Foun­da­tion lessons are also given in line, shape, value, tex­ture, com­po­si­tion, color and con­tent in a vari­ety of media. Stu­dents also spend time work­ing on inde­pen­dent projects of their choice. It is here that they explore their own ideas and put to use their skills and under­stand­ing. The stu­dents are also exposed to the art of many cul­tures, the work of indi­vid­ual artists and defined peri­ods in art his­tory. They are also invited to take field trips to muse­ums, con­tem­po­rary art exhi­bi­tions and artist studios.

The ele­men­tary age child is gen­er­ally more crit­i­cal of their work than is the pri­mary child. The work becomes more detailed, and their need for cor­rect pro­por­tion and spa­tial rela­tion­ships increase. These stu­dents make enor­mous progress when given instruc­tion, guid­ance and encour­age­ment. They are con­tin­u­ally strength­en­ing their under­stand­ing of visual design and cre­ate works where inten­tion, con­tent and the devel­op­ment of ideas are more fully dis­cussed. The gen­er­ous, non-​judgmental voice of the teacher helps to cre­ate an envi­ron­ment where the chil­dren are free to fol­low through on their per­sonal, artis­tic visions and develop skills.

The ele­men­tary art stu­dio is com­monly known to the chil­dren as a place where solu­tions are found for even the most impos­si­ble of idea

offers a com­pre­hen­sive pro­gram that addresses the musi­cal needs of chil­dren begin­ning in early child­hood. The pro­gram is based upon the Kodály Method of teach­ing, founded in Hun­gary by Zoltán Kodály.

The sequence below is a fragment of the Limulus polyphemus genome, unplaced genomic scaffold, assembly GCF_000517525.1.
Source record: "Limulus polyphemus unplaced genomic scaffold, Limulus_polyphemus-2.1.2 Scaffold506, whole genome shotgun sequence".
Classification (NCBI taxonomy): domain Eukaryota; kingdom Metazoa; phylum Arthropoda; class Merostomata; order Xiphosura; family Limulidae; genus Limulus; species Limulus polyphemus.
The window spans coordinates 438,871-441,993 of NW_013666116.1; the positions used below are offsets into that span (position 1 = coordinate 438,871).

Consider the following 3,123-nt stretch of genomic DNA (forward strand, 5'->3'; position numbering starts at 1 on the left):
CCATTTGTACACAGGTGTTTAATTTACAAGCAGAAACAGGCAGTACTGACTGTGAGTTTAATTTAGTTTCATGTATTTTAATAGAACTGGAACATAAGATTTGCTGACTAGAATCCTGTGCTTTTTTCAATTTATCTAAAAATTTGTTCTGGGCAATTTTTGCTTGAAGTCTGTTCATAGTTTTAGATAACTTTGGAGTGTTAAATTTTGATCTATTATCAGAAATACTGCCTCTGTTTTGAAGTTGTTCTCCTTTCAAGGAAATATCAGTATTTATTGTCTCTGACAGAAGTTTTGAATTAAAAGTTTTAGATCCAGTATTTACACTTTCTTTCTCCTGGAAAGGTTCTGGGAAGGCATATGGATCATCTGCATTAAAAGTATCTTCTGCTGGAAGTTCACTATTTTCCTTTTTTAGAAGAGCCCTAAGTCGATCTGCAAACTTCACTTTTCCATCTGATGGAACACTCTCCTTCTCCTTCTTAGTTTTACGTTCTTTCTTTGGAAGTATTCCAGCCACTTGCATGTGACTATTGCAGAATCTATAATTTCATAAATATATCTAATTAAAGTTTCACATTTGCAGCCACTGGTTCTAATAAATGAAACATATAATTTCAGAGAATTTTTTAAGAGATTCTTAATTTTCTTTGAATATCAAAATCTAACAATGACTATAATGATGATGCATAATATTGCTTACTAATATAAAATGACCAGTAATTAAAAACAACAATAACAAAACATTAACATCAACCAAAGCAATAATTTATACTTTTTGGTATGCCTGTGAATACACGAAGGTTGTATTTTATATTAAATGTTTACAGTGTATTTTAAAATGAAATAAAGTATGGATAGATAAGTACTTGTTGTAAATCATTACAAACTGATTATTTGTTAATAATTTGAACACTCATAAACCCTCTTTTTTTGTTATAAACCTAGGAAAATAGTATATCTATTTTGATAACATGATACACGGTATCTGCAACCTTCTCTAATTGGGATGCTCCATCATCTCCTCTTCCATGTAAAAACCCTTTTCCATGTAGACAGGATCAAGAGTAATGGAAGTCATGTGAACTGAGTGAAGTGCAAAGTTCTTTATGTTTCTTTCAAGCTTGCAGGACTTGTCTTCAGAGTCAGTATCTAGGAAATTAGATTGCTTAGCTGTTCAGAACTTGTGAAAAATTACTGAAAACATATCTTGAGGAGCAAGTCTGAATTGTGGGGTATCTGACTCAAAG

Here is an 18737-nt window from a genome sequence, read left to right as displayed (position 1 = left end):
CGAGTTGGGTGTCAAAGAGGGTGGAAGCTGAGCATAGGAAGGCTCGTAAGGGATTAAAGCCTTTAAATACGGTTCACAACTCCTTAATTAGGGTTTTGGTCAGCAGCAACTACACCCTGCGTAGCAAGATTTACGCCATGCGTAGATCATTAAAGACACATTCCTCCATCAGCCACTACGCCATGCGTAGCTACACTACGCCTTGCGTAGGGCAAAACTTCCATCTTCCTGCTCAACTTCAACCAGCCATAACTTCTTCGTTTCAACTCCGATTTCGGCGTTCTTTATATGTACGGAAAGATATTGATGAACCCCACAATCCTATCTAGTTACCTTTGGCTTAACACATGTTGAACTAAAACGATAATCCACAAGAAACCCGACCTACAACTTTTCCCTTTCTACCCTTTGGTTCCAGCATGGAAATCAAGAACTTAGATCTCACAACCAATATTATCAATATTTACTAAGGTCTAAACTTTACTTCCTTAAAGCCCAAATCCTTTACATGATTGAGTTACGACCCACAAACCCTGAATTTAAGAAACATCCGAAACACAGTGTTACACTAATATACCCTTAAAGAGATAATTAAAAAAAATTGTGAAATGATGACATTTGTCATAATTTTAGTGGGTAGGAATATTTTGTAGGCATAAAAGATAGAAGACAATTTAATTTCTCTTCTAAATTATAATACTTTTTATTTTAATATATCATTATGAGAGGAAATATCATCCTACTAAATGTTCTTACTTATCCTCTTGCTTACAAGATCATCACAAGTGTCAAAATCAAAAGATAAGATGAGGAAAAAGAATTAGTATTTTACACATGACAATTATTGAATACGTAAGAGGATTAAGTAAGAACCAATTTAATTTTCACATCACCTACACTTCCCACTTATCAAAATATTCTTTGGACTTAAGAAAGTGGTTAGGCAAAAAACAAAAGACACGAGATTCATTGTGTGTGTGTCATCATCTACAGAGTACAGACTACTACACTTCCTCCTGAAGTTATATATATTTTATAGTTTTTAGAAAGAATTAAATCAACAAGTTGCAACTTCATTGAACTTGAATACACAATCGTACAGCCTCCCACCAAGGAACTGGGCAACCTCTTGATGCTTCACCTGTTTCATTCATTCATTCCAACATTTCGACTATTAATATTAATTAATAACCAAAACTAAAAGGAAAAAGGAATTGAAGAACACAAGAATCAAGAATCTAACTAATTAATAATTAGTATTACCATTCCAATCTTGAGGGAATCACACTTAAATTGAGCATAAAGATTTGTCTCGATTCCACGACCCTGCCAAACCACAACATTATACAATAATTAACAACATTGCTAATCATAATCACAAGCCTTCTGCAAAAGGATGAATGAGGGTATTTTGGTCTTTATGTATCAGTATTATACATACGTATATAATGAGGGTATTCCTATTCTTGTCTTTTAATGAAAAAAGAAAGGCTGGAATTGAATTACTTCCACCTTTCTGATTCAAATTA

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The phi­los­o­phy behind our music pro­gram is to fos­ter the child’s edu­ca­tional expe­ri­ence through sound abil­ity, to uti­lize and con­trol the first musi­cal instru­ment known to mankind, the voice, and to develop a basis to stim­u­late and enhance learn­ing in aca­d­e­mics.

As the chil­dren develop their abil­i­ties, they advance to The Renais­sance Inter­na­tional School’s var­i­ous ensem­bles, pri­vate lessons, and sub­jects within our music pro­gram. The cur­rent music pro­gram com­prises sev­eral facets:

  • Intro­duc­tory small group lessons using the Kodály method
  • Intro­duc­tory choral ensem­ble for chil­dren who have learned to repro­duce and iden­tify notes with clar­ity and precision
  • Intro­duc­tion to per­for­mance etiquette
  • Sec­ond level choral ensem­ble for those chil­dren who are ready to sing two-​part music
  • Third level choral ensem­ble for those chil­dren who are ready to sing multiple-​part music
  • Intro­duc­tion to per­for­mance with non-​parent audiences
  • Pri­vate instru­men­tal lessons includ­ing the piano and the recorder, to be fol­lowed by the flute, the vio­lin and the clas­si­cal guitar
  • Music appre­ci­a­tion and music history.